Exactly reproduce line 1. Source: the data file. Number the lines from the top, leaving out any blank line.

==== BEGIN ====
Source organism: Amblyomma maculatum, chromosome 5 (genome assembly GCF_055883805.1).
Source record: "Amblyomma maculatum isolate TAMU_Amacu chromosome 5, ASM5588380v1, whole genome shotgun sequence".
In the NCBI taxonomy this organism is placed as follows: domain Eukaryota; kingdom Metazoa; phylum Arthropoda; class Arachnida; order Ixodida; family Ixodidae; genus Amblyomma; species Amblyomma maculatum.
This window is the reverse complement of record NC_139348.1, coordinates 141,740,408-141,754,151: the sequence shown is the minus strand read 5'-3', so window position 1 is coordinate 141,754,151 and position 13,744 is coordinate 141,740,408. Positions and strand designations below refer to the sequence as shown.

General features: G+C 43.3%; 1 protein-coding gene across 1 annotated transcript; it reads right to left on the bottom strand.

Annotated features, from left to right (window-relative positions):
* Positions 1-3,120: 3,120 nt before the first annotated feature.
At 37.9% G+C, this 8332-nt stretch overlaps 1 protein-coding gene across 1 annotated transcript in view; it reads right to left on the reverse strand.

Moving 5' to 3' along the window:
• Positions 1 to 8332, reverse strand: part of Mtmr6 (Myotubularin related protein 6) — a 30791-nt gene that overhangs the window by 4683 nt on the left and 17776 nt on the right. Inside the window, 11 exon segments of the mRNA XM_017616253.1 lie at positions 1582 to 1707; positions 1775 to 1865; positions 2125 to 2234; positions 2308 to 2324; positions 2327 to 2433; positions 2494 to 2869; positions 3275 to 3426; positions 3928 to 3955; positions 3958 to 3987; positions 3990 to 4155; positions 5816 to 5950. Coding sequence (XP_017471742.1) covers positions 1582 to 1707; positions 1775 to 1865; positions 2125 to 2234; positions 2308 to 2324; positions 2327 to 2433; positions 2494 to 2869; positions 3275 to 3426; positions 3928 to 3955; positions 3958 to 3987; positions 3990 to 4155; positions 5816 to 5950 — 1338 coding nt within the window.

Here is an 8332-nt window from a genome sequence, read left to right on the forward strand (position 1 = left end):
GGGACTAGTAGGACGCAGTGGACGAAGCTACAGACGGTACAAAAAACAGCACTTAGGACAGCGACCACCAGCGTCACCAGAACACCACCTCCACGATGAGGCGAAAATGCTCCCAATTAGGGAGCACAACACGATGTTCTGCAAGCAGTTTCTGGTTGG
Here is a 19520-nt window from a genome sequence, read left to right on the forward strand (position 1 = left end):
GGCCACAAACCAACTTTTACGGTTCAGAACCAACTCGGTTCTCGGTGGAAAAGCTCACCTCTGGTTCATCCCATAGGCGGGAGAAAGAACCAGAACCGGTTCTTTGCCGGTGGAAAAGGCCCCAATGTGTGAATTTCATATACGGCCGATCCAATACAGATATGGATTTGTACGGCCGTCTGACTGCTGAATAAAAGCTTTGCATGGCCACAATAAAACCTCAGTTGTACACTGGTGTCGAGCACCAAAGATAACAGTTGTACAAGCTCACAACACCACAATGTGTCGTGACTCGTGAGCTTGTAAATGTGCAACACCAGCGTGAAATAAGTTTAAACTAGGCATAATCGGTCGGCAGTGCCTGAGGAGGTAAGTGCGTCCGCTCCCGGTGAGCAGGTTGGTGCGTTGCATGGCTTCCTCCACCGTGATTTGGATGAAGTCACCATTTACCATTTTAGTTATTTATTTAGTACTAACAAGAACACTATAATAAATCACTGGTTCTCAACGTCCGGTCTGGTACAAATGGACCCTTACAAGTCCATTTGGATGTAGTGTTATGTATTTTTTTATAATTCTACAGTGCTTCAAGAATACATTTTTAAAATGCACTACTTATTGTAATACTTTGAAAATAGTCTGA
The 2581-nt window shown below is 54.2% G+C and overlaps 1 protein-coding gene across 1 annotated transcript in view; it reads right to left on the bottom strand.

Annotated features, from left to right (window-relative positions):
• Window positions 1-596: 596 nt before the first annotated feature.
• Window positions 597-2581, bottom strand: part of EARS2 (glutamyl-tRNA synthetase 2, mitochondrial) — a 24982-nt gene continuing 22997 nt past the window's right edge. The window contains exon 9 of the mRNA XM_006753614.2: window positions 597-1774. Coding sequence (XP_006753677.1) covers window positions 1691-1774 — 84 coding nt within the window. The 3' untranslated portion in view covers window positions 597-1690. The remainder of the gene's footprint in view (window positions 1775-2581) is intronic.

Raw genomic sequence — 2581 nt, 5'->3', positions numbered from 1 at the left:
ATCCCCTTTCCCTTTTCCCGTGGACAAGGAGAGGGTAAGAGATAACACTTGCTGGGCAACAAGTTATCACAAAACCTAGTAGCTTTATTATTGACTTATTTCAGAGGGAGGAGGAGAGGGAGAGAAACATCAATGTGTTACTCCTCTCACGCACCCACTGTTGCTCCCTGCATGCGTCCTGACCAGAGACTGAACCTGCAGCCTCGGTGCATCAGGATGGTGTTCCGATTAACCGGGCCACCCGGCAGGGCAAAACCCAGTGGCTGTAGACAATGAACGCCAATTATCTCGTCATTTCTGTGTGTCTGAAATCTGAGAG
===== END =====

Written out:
Source organism: Amblyomma maculatum, chromosome 5 (genome assembly GCF_055883805.1).